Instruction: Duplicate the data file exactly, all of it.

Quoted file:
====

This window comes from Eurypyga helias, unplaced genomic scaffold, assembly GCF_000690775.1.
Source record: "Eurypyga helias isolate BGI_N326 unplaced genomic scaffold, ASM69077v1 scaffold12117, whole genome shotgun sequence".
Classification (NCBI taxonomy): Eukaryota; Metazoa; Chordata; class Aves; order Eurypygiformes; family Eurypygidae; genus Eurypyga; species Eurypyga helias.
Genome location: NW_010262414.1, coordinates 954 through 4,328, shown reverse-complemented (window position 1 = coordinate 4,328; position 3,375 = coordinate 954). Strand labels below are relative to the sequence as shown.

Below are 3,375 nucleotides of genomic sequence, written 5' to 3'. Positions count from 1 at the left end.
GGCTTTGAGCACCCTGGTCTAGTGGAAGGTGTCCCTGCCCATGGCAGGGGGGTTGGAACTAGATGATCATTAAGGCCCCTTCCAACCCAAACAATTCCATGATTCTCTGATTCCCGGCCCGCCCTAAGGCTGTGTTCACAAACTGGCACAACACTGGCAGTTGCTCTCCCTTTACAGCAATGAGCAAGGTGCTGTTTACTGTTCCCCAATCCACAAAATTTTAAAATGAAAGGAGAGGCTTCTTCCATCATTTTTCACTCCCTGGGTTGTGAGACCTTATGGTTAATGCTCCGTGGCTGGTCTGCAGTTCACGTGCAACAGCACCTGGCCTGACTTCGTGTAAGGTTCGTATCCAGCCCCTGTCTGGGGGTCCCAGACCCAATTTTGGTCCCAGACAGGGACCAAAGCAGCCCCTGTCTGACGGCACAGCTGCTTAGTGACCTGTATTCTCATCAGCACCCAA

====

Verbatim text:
This window comes from Eurypyga helias, unplaced genomic scaffold, assembly GCF_000690775.1.
Source record: "Eurypyga helias isolate BGI_N326 unplaced genomic scaffold, ASM69077v1 scaffold12117, whole genome shotgun sequence".
Classification (NCBI taxonomy): Eukaryota; Metazoa; Chordata; class Aves; order Eurypygiformes; family Eurypygidae; genus Eurypyga; species Eurypyga helias.
Genome location: NW_010262414.1, coordinates 954 through 4,328, shown reverse-complemented (window position 1 = coordinate 4,328; position 3,375 = coordinate 954). Strand labels below are relative to the sequence as shown.

Below are 3,375 nucleotides of genomic sequence, written 5' to 3'. Positions count from 1 at the left end.
GGCTTTGAGCACCCTGGTCTAGTGGAAGGTGTCCCTGCCCATGGCAGGGGGGTTGGAACTAGATGATCATTAAGGCCCCTTCCAACCCAAACAATTCCATGATTCTCTGATTCCCGGCCCGCCCTAAGGCTGTGTTCACAAACTGGCACAACACTGGCAGTTGCTCTCCCTTTACAGCAATGAGCAAGGTGCTGTTTACTGTTCCCCAATCCACAAAATTTTAAAATGAAAGGAGAGGCTTCTTCCATCATTTTTCACTCCCTGGGTTGTGAGACCTTATGGTTAATGCTCCGTGGCTGGTCTGCAGTTCACGTGCAACAGCACCTGGCCTGACTTCGTGTAAGGTTCGTATCCAGCCCCTGTCTGGGGGTCCCAGACCCAATTTTGGTCCCAGACAGGGACCAAAGCAGCCCCTGTCTGACGGCACAGCTGCTTAGTGACCTGTATTCTCATCAGCACCCAA